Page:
4. Bills linebacker Matt Milano, who won the AFC Defensive Player of the Week award for playing a key role in Buffalo’s upset victory over the Vikings last Sunday, was selected with the fifth-round pick acquired when the Patriots signed restricted free-agent running back Mike Gillislee in the 2017 offseason. That’s a good example of how a team successfully replenishes a lost asset and comes out better for it in the end. The Bills haven’t had much success against the Patriots in the Bill Belichick era, but that move has the early look of a decisive victory. Gillislee, of course, lasted one year with the Patriots and never emerged as a consistent contributor.

5. Third-year Dolphins coach Adam Gase has given receiver Danny Amendola a veteran’s day off from practice each week, a decision designed to help Amendola preserve himself over the long haul of the season. When Amendola considers some of the differences between his time with the Patriots and Dolphins, that one is probably near the top of the list. As Belichick said at the Super Bowl parade in February 2017, there are no days off in New England.

6. Thoughts go out to quarterback Jimmy Garoppolo for a successful surgery and rehab after he tore his ACL last Sunday. No one could have predicted such an injury -- it can happen to anyone on any play -- but my first thought when watching the play was that it reminded me of how Garoppolo was injured in New England, in the sense that he seemed to be exposing himself to unnecessary risk. There is something to be said for a quarterback knowing when the journey is over and to live for the next play when the risk outweighs the potential reward. So just as I did when Garoppolo was traded, and even before that, I view that as the only real question surrounding Garoppolo's otherwise bright future: Will he be durable enough, and learn to better limit his exposure to unnecessary risk?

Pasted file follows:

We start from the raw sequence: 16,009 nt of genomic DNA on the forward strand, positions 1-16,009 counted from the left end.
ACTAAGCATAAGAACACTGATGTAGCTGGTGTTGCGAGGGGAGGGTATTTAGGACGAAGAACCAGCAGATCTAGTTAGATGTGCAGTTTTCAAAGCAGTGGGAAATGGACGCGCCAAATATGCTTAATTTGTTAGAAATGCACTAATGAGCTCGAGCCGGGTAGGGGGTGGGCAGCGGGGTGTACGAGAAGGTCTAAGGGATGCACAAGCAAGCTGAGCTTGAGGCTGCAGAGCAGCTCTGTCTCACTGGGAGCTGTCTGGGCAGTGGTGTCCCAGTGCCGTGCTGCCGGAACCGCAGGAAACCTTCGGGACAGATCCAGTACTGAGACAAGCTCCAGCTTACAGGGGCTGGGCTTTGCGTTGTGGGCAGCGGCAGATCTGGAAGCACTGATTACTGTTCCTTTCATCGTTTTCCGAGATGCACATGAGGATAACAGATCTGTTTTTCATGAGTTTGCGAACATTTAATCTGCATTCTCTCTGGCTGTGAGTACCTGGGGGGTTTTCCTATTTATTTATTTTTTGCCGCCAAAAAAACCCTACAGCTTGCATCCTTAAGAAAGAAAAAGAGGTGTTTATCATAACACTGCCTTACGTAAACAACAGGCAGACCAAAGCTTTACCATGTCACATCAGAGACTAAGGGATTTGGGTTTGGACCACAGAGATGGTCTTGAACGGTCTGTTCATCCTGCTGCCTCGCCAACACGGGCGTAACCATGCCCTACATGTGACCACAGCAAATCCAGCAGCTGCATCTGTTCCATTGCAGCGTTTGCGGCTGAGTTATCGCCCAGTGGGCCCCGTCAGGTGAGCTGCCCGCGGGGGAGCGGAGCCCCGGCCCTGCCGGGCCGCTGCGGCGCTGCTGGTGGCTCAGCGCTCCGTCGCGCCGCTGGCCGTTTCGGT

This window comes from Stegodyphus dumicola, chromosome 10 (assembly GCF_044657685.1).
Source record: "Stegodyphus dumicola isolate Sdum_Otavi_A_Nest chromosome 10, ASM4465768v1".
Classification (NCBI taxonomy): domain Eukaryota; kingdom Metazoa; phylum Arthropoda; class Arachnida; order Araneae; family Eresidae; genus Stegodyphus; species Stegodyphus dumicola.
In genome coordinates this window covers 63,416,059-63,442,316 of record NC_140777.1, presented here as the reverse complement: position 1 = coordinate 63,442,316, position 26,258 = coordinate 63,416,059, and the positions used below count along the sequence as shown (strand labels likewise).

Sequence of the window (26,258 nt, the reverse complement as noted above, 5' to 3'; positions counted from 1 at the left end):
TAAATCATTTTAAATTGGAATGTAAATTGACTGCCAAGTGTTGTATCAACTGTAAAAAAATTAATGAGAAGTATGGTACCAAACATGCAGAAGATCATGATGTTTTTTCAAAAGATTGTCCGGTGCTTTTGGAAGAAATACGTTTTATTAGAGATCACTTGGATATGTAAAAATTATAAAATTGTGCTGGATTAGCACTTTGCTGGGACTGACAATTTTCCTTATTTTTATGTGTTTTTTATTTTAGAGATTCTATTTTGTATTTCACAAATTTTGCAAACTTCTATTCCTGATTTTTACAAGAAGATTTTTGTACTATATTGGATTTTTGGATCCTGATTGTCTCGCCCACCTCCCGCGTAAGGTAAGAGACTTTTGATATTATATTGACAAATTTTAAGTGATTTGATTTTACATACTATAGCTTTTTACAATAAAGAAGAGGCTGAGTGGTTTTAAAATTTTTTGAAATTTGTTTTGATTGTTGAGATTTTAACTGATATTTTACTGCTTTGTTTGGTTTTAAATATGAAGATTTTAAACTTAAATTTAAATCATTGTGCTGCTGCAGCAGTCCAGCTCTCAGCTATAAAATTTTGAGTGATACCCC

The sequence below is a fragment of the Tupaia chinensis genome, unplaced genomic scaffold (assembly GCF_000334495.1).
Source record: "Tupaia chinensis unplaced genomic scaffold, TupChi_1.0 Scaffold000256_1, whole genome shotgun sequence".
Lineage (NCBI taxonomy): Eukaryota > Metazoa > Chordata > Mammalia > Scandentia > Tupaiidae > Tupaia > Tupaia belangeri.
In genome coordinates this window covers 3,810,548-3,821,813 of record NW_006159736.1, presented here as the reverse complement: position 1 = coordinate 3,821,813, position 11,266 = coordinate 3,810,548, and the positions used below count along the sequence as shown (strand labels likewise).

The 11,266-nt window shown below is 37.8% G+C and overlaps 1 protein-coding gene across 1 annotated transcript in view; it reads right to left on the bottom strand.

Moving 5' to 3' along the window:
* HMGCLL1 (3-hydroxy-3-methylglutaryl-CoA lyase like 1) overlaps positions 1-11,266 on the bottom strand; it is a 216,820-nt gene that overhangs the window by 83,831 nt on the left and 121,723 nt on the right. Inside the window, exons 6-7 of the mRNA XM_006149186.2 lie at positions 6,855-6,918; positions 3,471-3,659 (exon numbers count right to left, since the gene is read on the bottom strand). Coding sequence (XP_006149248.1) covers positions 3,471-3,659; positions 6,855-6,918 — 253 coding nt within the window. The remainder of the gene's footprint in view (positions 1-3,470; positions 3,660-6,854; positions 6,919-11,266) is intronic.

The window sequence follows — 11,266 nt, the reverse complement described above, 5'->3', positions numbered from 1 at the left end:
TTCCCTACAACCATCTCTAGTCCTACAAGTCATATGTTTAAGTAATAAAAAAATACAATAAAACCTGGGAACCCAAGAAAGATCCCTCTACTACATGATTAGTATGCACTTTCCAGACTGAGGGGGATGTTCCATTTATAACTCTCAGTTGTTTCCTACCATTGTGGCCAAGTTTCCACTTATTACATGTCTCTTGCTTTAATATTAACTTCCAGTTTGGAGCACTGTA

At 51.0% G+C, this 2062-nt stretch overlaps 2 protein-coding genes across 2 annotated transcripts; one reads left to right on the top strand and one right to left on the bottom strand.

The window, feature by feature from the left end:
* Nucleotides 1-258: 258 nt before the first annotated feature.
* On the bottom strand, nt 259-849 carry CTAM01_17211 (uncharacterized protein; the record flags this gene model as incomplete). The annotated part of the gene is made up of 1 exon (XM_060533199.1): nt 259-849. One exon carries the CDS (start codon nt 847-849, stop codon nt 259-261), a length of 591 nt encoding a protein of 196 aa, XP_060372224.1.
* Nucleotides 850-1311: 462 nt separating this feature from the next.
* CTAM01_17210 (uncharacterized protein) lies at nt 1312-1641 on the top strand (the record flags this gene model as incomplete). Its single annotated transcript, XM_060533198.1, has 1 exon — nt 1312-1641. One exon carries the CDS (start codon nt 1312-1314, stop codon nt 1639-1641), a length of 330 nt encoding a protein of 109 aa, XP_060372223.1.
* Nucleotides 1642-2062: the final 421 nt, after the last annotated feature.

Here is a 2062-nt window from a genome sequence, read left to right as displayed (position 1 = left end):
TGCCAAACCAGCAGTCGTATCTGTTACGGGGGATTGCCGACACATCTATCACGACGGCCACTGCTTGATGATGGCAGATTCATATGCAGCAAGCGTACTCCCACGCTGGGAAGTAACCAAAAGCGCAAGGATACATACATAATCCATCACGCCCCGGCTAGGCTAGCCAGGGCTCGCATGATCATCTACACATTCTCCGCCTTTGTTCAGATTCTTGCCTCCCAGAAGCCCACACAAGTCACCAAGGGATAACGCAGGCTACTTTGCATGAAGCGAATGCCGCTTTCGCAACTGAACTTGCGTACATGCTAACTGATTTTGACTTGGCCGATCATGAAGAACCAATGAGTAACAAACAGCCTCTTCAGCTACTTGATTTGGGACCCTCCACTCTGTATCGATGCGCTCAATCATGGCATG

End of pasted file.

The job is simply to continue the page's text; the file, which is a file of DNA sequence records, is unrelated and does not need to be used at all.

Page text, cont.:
7. Patriots special-teams captain Matthew Slater and former Patriot and current Dolphin Brandon Bolden are best friends, so it's no surprise that they've spent the week texting back and forth with each other. When they were teammates and next-door neighbors in the locker room from 2012-17, they often talked about what it would be like to face each other, and now they'll get to find out Sunday. Bolden, for his part, used the word "surreal" to describe his feelings.

8. One could excuse Dolphins defensive coordinator Matt Burke if he experiences déjà vu this week. Burke was Bengals linebackers coach in 2014, which meant he was on the sideline for the “On to Cincinnati” game -- in which the Patriots were being counted out by many in the media after a brutal prime-time road loss to the Chiefs before answering the critics in a decisive 43-17 home victory over the Bengals. This season, the Patriots are coming off a bad prime-time road loss to the Lions, with many questioning them again. Will history repeat itself with a decisive “On to Miami” home victory? Burke, of Hudson, Massachusetts, is naturally fighting against it.

9. Gary Myers’ new book, “How ‘Bout them Cowboys: Inside the Huddle With the Stars and Legends of America’s Team” makes an interesting connection to the Patriots, highlighting what might be one of the most overlooked parts of New England’s impressive run under Belichick: how a coach and owner coexist. Myers used a chance 1996 meeting between Cowboys owner Jerry Jones and Belichick at a ski resort in Aspen, Colorado, as his jumping-off point to note how the relationship between Jones and coach Jimmy Johnson was a toxic combination that couldn’t sustain itself. Quarterback Troy Aikman wondered what the Cowboys might have accomplished had Johnson stayed longer. “We could have been Brady and Belichick,” Aikman said. Receiver Michael Irvin, who was part of that Cowboys team, credits Robert Kraft for giving Belichick freedom Jones didn’t give to Johnson.

10a. Stat of the week: The Patriots, who are coming off back-to-back losses, haven't lost three games in a row since the 2002 season.

10b. From the equipment room: The Patriots are planning to wear their “Color Rush” uniforms for two games this season -- Thursday, Oct. 4, at home against the Colts, and Sunday, Nov. 4, at home against the Green Bay Packers.